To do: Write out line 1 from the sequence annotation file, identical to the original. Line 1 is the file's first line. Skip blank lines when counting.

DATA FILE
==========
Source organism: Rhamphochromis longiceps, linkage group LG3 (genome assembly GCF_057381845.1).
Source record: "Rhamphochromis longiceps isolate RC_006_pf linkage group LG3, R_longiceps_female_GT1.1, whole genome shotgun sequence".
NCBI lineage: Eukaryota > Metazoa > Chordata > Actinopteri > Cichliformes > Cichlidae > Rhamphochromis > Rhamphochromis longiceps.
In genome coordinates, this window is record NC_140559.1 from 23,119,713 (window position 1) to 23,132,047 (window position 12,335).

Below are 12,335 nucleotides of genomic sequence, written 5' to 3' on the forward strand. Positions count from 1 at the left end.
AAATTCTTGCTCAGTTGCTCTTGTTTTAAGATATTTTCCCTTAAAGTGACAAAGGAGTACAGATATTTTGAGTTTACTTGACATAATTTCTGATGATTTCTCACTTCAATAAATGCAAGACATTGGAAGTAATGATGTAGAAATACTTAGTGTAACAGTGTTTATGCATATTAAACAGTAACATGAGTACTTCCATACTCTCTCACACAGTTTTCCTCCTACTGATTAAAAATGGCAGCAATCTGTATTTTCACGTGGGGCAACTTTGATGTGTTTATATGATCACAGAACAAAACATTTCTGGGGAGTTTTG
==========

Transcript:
Source organism: Rhamphochromis longiceps, linkage group LG3 (genome assembly GCF_057381845.1).